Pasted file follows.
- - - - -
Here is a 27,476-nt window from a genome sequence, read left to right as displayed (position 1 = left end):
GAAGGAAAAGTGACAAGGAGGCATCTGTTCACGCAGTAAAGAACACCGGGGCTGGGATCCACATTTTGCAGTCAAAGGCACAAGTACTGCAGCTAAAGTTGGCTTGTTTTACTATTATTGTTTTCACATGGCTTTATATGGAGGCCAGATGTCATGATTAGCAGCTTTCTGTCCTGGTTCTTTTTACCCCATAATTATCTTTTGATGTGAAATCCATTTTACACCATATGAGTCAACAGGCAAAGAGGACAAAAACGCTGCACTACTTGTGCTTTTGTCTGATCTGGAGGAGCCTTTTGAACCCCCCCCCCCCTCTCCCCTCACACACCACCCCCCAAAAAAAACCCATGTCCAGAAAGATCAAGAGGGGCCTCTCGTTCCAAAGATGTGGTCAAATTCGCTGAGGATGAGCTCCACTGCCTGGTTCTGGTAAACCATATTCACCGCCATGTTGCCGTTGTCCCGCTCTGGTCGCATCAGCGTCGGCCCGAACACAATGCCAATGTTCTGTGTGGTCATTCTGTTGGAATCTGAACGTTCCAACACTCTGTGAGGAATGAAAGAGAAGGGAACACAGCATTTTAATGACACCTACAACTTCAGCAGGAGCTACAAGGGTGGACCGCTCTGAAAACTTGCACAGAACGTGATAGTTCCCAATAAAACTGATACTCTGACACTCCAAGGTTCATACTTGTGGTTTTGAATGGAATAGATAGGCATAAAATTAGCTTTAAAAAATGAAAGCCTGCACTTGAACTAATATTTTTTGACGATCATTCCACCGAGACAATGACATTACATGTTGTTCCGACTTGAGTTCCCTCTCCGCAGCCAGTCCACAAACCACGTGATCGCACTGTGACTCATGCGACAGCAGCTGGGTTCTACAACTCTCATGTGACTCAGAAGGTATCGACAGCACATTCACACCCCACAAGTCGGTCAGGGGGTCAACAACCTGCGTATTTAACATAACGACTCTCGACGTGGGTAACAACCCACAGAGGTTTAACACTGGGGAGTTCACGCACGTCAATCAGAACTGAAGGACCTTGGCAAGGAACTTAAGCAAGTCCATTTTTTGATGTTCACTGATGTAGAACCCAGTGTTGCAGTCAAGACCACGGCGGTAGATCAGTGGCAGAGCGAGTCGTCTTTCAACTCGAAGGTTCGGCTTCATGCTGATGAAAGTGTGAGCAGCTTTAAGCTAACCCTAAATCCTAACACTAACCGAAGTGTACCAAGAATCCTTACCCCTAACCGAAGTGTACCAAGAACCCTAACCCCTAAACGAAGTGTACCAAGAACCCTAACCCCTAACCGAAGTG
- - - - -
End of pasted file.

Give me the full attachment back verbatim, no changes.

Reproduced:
Here is a 27,476-nt window from a genome sequence, read left to right as displayed (position 1 = left end):
GAAGGAAAAGTGACAAGGAGGCATCTGTTCACGCAGTAAAGAACACCGGGGCTGGGATCCACATTTTGCAGTCAAAGGCACAAGTACTGCAGCTAAAGTTGGCTTGTTTTACTATTATTGTTTTCACATGGCTTTATATGGAGGCCAGATGTCATGATTAGCAGCTTTCTGTCCTGGTTCTTTTTACCCCATAATTATCTTTTGATGTGAAATCCATTTTACACCATATGAGTCAACAGGCAAAGAGGACAAAAACGCTGCACTACTTGTGCTTTTGTCTGATCTGGAGGAGCCTTTTGAACCCCCCCCCCCCTCTCCCCTCACACACCACCCCCCAAAAAAAACCCATGTCCAGAAAGATCAAGAGGGGCCTCTCGTTCCAAAGATGTGGTCAAATTCGCTGAGGATGAGCTCCACTGCCTGGTTCTGGTAAACCATATTCACCGCCATGTTGCCGTTGTCCCGCTCTGGTCGCATCAGCGTCGGCCCGAACACAATGCCAATGTTCTGTGTGGTCATTCTGTTGGAATCTGAACGTTCCAACACTCTGTGAGGAATGAAAGAGAAGGGAACACAGCATTTTAATGACACCTACAACTTCAGCAGGAGCTACAAGGGTGGACCGCTCTGAAAACTTGCACAGAACGTGATAGTTCCCAATAAAACTGATACTCTGACACTCCAAGGTTCATACTTGTGGTTTTGAATGGAATAGATAGGCATAAAATTAGCTTTAAAAAATGAAAGCCTGCACTTGAACTAATATTTTTTGACGATCATTCCACCGAGACAATGACATTACATGTTGTTCCGACTTGAGTTCCCTCTCCGCAGCCAGTCCACAAACCACGTGATCGCACTGTGACTCATGCGACAGCAGCTGGGTTCTACAACTCTCATGTGACTCAGAAGGTATCGACAGCACATTCACACCCCACAAGTCGGTCAGGGGGTCAACAACCTGCGTATTTAACATAACGACTCTCGACGTGGGTAACAACCCACAGAGGTTTAACACTGGGGAGTTCACGCACGTCAATCAGAACTGAAGGACCTTGGCAAGGAACTTAAGCAAGTCCATTTTTTGATGTTCACTGATGTAGAACCCAGTGTTGCAGTCAAGACCACGGCGGTAGATCAGTGGCAGAGCGAGTCGTCTTTCAACTCGAAGGTTCGGCTTCATGCTGATGAAAGTGTGAGCAGCTTTAAGCTAACCCTAAATCCTAACACTAACCGAAGTGTACCAAGAATCCTTACCCCTAACCGAAGTGTACCAAGAACCCTAACCCCTAAACGAAGTGTACCAAGAACCCTAACCCCTAACCGAAGTG